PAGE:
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Tuesday, October 13

October 13, 2015
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Violence: Today we talked about the background of this book — very general historic background. We discussed three philosophers whose views shaped the Enlightenment (essentially, the 18th century). Each of these guys had a very specific view of man in his “state of nature” — that is, man as he exists without civilization or any civilizing influences.

Thomas Hobbes (1588-1679) was an Englishman (he lived during the chaos of the English Civil War, which explains a lot about him) believed that man’s natural state is the “war of all against all.” Therefore, he believed man needs a strong, perhaps even repressive government, to keep his evil influences in check. This was the subject of his best-known work, Leviathan.
John Locke (1632-1704) was also an Englishman believed that man’s nature state is of a “blank slate,” or tabula rasa — that we are are born with the capacity to learn, and with the capacity for reason. Because he did not believe that man’s evil impulses were predominant, he believed man, an inherently rational being, needed only limited government.
Jean-Jacques Rousseau (1712-78) was a native of Geneva who believed that man’s state of nature was characterized by innocence, and that civilization is what corrupts him. His famous quote was “Man is born free, and everywhere he is in chains.” This corruption man suffers via civilization, Rousseau believed, was in large part due to the effects of private property — man’s need to protect it, which necessitated laws and punishments. If he sounds like a romantic, you’re right: he inspired the Romantic writers of the late-18th/early-19th century. if he sounds like a hippie, right again. But his dislike of private property also made him a spiritual ancestor of Karl Marx, and thus of communism.

(However, we also pointed out that expecting people to forego private property is most likely a misreading of human nature. People like stuff. People like their own stuff. It sounds great to say we should give it all up…until we actually try it. Is this an example of man’s inability to understand nature — in this case, human nature — leading to violence?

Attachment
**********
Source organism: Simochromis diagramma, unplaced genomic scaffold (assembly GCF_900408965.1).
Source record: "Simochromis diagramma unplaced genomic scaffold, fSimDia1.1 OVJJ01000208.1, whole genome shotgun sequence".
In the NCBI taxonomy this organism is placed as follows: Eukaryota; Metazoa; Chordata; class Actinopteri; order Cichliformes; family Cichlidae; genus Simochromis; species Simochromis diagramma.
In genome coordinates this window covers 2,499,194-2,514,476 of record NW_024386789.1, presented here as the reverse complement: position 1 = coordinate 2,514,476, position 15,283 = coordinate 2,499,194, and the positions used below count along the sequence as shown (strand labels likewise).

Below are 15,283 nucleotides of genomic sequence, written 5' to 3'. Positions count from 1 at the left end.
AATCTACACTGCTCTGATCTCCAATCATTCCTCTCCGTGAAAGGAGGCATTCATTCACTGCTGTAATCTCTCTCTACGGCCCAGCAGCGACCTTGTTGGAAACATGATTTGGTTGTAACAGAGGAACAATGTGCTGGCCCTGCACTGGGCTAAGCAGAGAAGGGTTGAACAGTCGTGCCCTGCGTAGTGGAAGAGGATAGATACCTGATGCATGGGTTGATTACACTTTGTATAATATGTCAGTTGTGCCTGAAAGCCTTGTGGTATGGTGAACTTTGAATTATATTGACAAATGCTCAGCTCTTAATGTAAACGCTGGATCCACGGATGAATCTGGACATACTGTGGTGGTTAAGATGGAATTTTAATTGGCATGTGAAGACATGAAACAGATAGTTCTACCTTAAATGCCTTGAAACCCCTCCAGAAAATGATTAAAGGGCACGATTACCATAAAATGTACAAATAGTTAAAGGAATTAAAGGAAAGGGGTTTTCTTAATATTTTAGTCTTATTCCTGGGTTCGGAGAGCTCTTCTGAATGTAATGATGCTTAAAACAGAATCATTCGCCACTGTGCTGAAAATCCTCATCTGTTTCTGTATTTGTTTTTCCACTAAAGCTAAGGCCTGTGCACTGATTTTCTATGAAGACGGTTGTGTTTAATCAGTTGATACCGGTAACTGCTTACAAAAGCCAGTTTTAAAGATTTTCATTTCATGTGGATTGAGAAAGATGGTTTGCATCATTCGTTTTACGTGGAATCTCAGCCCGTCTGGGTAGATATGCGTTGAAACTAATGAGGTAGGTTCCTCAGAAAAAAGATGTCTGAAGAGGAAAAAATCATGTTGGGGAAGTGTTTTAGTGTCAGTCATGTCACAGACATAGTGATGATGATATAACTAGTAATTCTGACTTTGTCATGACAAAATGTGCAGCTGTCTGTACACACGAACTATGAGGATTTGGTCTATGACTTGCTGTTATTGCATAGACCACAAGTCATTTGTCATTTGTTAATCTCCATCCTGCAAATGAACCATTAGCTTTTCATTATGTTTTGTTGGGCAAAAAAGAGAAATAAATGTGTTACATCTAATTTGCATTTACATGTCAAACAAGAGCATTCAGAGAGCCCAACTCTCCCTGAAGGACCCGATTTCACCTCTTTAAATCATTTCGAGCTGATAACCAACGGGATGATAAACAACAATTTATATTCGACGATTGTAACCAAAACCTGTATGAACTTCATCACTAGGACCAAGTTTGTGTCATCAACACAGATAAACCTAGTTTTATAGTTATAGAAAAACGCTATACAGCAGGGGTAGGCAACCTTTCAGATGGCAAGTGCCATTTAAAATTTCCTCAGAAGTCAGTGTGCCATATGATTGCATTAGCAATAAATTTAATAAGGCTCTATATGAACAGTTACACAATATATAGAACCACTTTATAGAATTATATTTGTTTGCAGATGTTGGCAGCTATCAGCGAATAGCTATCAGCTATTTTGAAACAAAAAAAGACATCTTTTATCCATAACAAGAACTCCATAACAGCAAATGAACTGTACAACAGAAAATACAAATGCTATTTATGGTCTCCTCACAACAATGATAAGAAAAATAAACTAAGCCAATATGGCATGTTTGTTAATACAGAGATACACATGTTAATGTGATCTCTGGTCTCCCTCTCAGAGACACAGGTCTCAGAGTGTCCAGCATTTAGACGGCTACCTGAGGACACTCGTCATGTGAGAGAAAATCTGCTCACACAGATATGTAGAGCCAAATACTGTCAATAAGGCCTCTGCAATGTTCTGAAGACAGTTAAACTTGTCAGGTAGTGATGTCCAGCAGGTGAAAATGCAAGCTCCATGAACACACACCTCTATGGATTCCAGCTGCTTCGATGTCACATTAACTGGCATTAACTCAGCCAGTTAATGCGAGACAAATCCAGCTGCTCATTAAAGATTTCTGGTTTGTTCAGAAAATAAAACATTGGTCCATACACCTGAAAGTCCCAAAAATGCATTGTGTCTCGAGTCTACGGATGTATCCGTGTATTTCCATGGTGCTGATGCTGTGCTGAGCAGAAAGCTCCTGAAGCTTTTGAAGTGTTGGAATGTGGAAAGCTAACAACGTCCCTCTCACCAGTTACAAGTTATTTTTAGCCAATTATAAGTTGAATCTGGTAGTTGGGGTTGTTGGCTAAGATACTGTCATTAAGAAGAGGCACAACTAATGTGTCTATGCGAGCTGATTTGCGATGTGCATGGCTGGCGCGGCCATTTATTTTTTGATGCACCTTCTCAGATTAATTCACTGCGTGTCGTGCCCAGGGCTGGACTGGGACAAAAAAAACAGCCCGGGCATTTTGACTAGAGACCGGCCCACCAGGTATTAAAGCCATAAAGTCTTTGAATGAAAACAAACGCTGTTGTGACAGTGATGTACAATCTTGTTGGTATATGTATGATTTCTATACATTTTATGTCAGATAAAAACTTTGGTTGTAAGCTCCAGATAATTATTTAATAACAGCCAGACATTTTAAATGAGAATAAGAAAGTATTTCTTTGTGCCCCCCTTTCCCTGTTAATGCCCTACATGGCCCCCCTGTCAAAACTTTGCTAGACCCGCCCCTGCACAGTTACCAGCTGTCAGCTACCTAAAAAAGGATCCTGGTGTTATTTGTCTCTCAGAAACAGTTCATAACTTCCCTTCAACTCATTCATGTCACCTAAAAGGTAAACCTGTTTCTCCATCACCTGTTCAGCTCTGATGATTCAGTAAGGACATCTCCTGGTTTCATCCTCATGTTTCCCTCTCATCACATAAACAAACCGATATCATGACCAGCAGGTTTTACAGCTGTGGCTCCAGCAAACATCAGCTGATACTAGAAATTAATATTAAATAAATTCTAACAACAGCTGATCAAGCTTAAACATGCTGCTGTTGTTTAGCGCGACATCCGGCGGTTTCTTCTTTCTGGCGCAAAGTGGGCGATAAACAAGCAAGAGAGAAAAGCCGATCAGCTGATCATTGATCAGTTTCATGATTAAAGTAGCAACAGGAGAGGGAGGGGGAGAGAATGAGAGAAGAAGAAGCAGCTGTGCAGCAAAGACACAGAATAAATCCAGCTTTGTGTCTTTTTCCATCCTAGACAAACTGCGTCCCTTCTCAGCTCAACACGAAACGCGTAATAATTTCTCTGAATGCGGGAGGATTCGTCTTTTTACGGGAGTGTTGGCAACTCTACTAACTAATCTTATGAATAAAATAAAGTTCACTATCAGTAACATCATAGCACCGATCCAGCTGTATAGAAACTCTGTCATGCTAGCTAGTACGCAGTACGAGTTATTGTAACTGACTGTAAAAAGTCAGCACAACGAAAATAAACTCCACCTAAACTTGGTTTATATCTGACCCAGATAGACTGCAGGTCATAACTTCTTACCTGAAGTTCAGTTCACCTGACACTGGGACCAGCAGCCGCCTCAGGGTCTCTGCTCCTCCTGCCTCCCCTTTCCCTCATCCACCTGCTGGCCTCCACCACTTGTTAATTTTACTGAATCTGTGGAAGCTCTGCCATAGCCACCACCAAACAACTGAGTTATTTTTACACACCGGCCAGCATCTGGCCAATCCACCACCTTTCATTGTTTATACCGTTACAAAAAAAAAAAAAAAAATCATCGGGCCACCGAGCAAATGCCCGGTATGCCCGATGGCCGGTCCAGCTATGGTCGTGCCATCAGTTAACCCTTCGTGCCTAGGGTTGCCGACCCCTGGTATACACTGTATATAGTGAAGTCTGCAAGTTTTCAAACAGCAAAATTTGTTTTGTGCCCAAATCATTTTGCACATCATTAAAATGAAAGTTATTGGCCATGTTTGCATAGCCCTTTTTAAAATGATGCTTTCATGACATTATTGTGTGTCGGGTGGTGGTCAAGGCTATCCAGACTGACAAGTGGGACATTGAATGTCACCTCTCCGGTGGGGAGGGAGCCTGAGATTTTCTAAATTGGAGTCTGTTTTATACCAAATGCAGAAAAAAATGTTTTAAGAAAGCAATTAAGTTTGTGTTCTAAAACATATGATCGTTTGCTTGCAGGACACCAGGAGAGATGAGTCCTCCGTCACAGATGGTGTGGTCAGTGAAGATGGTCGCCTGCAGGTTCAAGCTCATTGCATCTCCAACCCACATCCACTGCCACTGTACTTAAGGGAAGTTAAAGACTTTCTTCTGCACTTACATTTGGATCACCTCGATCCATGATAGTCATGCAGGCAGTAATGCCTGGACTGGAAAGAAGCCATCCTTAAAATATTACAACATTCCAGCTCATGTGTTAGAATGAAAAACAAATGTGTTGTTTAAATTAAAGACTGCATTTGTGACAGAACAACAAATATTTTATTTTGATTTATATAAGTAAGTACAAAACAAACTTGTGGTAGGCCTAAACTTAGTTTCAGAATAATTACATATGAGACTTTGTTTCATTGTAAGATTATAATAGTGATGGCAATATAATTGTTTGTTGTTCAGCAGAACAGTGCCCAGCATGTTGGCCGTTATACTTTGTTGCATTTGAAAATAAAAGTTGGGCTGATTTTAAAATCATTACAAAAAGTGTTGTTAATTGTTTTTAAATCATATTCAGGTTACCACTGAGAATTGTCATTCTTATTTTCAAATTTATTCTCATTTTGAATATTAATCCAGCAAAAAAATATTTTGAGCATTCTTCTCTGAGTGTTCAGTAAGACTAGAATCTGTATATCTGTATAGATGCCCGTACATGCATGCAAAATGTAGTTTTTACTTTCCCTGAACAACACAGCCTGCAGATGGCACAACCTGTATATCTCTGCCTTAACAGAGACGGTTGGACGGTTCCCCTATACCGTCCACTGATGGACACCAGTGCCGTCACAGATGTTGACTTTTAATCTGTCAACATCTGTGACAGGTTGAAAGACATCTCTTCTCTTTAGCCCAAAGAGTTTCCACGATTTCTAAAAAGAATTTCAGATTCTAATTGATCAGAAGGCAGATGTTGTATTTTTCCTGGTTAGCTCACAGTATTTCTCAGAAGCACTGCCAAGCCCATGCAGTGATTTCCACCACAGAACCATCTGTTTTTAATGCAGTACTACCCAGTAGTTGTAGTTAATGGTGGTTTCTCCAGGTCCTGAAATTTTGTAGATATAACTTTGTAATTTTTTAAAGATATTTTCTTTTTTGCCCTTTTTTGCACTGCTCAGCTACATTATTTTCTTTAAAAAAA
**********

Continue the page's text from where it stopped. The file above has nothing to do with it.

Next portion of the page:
The death toll under communism worldwide = something like 100 million people. You decide.)

We talked about these three views of man’s state of nature, and what they mean in terms of government. We didn’t complete that discussion, but we should on Thursday — as well as how all this ties into The Coral Island, a book Golding despised, and of Golding’s philosophy.

Radio: Weekly reporting, as usual, then I gave out the official guidelines for Project #3 (Radio 10.13.15 – Project #3 Guidelines). Then we did mock interviews.

Siren: Reviewed our stories for October and where we’re going to place them. I finished going over the AP style handout with the new folks.

Style: You shared and handed in your Frasier scripts. This week’s style is Gertrude Stein. Please read the handout and take notes for Thursday.

Middle School:

Survey: Poetry: You turned in your poems. Please have these ready Thursday at the beginning of class if you were absent — I’m probably NOT going to come after you to get them.

Then we discussed/practiced with a pair of feet that are less common than the iamb and the trochee: the dactyl and anapest. These are triplet-based feet: the dactyl is stressed/unstressed/unstressed, and the anapest is unstressed/unstressed/stressed.

I gave you a handout (Scansion tips 10-2-14) that covers some of the scansion “cheats” we’ve been discussing, plus a few new ones.

Survey: Fiction: Today you took a quiz on A Rose for Emily and we talked about the story for quite a while, including the person used in the story (which is first person plural – this was added to your notes).

I handed back your point of view analysis sheets from last week (the things you did with your partners). Generally, these were okay, but definitely not great – make sure to EXPLAIN yourself fully and cite SPECIFIC EXAMPLES in order to support your arguments (because that’s really what you’re doing here – making arguments about how to interpret the story).

You completed a point of view analysis sheet for this story in class (handed in at the end): Fiction 10.12.15 – POV Point of View Analysis Sheet. Your homework for Wednesday is to read the packet of flash and micro fiction that was handed out in class.

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